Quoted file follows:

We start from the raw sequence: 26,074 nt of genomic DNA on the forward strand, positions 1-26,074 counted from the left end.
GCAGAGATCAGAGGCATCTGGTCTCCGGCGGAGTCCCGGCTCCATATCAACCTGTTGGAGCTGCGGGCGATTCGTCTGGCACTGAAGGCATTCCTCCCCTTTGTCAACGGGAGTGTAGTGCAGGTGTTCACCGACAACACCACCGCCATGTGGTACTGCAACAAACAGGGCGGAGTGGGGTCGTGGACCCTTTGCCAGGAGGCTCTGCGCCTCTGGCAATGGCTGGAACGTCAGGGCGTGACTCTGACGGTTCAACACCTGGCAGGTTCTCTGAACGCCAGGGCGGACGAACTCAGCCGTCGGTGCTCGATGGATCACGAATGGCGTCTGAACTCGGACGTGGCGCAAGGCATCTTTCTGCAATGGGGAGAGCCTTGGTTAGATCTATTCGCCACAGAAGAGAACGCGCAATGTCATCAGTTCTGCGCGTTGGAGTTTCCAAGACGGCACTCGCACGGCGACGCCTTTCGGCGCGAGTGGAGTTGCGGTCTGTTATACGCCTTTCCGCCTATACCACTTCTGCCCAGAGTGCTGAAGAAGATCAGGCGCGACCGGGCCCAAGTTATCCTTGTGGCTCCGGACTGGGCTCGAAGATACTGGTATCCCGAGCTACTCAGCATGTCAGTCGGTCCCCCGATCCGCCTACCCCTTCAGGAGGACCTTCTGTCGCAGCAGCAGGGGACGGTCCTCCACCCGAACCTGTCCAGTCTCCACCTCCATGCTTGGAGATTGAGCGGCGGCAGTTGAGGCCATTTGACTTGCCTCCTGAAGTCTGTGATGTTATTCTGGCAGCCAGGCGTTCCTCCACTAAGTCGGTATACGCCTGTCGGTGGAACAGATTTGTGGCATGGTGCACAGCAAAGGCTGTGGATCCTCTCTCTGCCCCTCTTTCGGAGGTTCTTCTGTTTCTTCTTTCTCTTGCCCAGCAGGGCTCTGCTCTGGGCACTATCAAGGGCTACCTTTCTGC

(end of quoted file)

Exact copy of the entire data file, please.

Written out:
We start from the raw sequence: 26,074 nt of genomic DNA on the forward strand, positions 1-26,074 counted from the left end.
GCAGAGATCAGAGGCATCTGGTCTCCGGCGGAGTCCCGGCTCCATATCAACCTGTTGGAGCTGCGGGCGATTCGTCTGGCACTGAAGGCATTCCTCCCCTTTGTCAACGGGAGTGTAGTGCAGGTGTTCACCGACAACACCACCGCCATGTGGTACTGCAACAAACAGGGCGGAGTGGGGTCGTGGACCCTTTGCCAGGAGGCTCTGCGCCTCTGGCAATGGCTGGAACGTCAGGGCGTGACTCTGACGGTTCAACACCTGGCAGGTTCTCTGAACGCCAGGGCGGACGAACTCAGCCGTCGGTGCTCGATGGATCACGAATGGCGTCTGAACTCGGACGTGGCGCAAGGCATCTTTCTGCAATGGGGAGAGCCTTGGTTAGATCTATTCGCCACAGAAGAGAACGCGCAATGTCATCAGTTCTGCGCGTTGGAGTTTCCAAGACGGCACTCGCACGGCGACGCCTTTCGGCGCGAGTGGAGTTGCGGTCTGTTATACGCCTTTCCGCCTATACCACTTCTGCCCAGAGTGCTGAAGAAGATCAGGCGCGACCGGGCCCAAGTTATCCTTGTGGCTCCGGACTGGGCTCGAAGATACTGGTATCCCGAGCTACTCAGCATGTCAGTCGGTCCCCCGATCCGCCTACCCCTTCAGGAGGACCTTCTGTCGCAGCAGCAGGGGACGGTCCTCCACCCGAACCTGTCCAGTCTCCACCTCCATGCTTGGAGATTGAGCGGCGGCAGTTGAGGCCATTTGACTTGCCTCCTGAAGTCTGTGATGTTATTCTGGCAGCCAGGCGTTCCTCCACTAAGTCGGTATACGCCTGTCGGTGGAACAGATTTGTGGCATGGTGCACAGCAAAGGCTGTGGATCCTCTCTCTGCCCCTCTTTCGGAGGTTCTTCTGTTTCTTCTTTCTCTTGCCCAGCAGGGCTCTGCTCTGGGCACTATCAAGGGCTACCTTTCTGC